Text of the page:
Jackie Rines is a working artist based out of Detroit’s Northend neighborhood that’s been preparing to install a large series of sculptures at Northend Studios. Critical Moment’s Michael Sabbagh sat down with Jackie to chat about her work, the themes she’s exploring, Detroit’s artist scene and what it’s like being a working artist in the city of Detroit.
Critical Moment: Let’s talk about what you’re working on, this big upcoming show.
Jackie Rines: Right now I’m working on a really large scale installation, ten sets of legs that come from different archetypes of women in my mind. They’re huge in scale, each are eight feet tall and all suspended from the ceiling and morph in shapes that go from a chicken drumstick to an antique doll. They’re suspended by things that could either be interpreted as garter belts or marionette strings. From the point where they’re suspended they have huge skirts that range in size from ten to 20 feet wide and tent the whole gallery. It has a real feminist bend. I’m trying to recreate that feeling of playing hide and go seek and being in your mother’s closet. The intense sense of privacy, quiet and potential while being surrounded by public things. But, exciting and a bit naughty.
CM: Does this installation follow a thread in your work?
JR: This is a revisit to an older piece. There’s an element of sexuality that runs through my work, questioning bigger issues. It’s about challenging feelings and addressing them through humor in a way to be accessible and explored without such a feeling of sadness. A recognition of what can make you think and be a joyous experience.
CM: What you see for yourself in the broader perspective?
JR: Detroit has a lot of opportunity to make public renegade works and that’s something that I’m interested in doing. The architecture here feels very exposed and I’m interested in bringing more architectural elements into my work because I see it so much here. I see it in all these varying stages. New, like the Motor City Casino or older buildings. Some of them are let go a bit, and as an artist I can see how they’re made or their specific elements. I don’t take everything as a finished product as I would in a really maintained city.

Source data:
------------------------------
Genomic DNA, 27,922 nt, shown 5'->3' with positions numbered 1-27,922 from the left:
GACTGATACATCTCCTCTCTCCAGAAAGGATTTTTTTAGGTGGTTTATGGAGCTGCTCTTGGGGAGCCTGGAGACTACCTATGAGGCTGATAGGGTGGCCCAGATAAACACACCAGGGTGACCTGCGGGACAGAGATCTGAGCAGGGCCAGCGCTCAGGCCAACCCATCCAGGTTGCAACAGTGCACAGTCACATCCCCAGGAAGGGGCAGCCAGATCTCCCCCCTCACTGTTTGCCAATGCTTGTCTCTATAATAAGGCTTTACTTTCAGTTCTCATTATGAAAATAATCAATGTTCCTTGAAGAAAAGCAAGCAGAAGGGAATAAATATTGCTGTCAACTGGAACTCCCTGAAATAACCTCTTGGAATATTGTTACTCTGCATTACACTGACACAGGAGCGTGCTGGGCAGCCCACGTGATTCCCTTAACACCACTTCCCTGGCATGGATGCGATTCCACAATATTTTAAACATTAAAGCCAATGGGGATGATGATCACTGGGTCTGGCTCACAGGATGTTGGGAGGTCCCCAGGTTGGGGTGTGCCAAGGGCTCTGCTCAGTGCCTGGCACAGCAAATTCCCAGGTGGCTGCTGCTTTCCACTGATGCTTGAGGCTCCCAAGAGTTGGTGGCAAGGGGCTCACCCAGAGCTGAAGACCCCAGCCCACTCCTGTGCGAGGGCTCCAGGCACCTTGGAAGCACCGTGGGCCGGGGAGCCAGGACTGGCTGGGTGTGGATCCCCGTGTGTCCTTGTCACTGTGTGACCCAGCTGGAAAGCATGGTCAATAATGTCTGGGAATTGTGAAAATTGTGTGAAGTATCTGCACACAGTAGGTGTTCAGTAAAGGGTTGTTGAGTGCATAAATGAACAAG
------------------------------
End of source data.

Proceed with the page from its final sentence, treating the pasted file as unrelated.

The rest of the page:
CM: As a working artist in New York and then coming back here to Detroit, what were some of the differences you experienced?
JR: I’d say the biggest difference is the square footage I have in my own studio. The square footage I have access to showing in is a dream and it’s really accelerated some of my personal development, which I am so excited about! It’s a gift. In this smallness, how often I can interact with artists that are very busy in their studio, going through the same process I am, making and thinking and making again and having that really be their priority. I know that artists like that exist everywhere but it was really cool to move here and fall into it pretty quickly. Also the DIY spaces here are awesome because it’s not just the more exclusive market driven gallery scenes or maybe the ‘cool kids’ that have their DIY spaces. There are a lot of artists here that are making their own space, opening it up and they’ll say ‘write a show proposal and let’s do this.’ I think that’s the way it should be done.
CM: I’d say I’ve seen that DIY mentality across the board here, in just about everything, even with people that have moved here. It seems like it’s something that’s part of our culture…
JR: It is part of the culture! And I think that’s really exciting. You get a lot of doers and really engaged people.
CM: If you were to say anything to someone in art school regarding what they have to look forward to or if they should stay in Detroit when they’re done, what would that be?
JR: I personally think it’s really great to move to maybe one of these major art cities like Los Angeles, New York or even Miami, because of the amount of art that comes through those towns and the difference in conversation. Then there’s the flip side of it where if you want to work work work, there’s no better place to be a young working artist. It’s so attainable and I think that’s the crux, you’ve just got to keep working.
Jackie’s upcoming show called “LEGGZ” opens at Northend Studios on June 21st at 6pm and runs through July 5th. To see work from previous shows and installations, visit http://www.jackierinestone.com or follow her on Twitter – @JackieRines.